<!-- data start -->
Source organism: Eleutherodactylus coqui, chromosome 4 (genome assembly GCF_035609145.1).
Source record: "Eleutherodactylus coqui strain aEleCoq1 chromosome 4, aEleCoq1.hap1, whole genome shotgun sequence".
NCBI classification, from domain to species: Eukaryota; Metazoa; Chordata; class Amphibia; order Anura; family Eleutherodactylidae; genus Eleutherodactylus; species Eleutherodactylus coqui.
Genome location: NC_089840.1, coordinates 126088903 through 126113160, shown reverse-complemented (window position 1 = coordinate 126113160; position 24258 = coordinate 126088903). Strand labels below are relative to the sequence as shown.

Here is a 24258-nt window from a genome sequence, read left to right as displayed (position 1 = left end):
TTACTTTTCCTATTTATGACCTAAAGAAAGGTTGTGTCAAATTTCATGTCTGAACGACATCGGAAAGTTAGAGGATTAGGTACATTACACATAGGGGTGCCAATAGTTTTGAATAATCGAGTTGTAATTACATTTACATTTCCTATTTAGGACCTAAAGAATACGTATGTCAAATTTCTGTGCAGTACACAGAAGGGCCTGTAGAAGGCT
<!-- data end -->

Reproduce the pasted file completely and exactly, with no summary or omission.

Source organism: Eleutherodactylus coqui, chromosome 4 (genome assembly GCF_035609145.1).
Source record: "Eleutherodactylus coqui strain aEleCoq1 chromosome 4, aEleCoq1.hap1, whole genome shotgun sequence".
NCBI classification, from domain to species: Eukaryota; Metazoa; Chordata; class Amphibia; order Anura; family Eleutherodactylidae; genus Eleutherodactylus; species Eleutherodactylus coqui.
Genome location: NC_089840.1, coordinates 126088903 through 126113160, shown reverse-complemented (window position 1 = coordinate 126113160; position 24258 = coordinate 126088903). Strand labels below are relative to the sequence as shown.

Here is a 24258-nt window from a genome sequence, read left to right as displayed (position 1 = left end):
TTACTTTTCCTATTTATGACCTAAAGAAAGGTTGTGTCAAATTTCATGTCTGAACGACATCGGAAAGTTAGAGGATTAGGTACATTACACATAGGGGTGCCAATAGTTTTGAATAATCGAGTTGTAATTACATTTACATTTCCTATTTAGGACCTAAAGAATACGTATGTCAAATTTCTGTGCAGTACACAGAAGGGCCTGTAGAAGGCT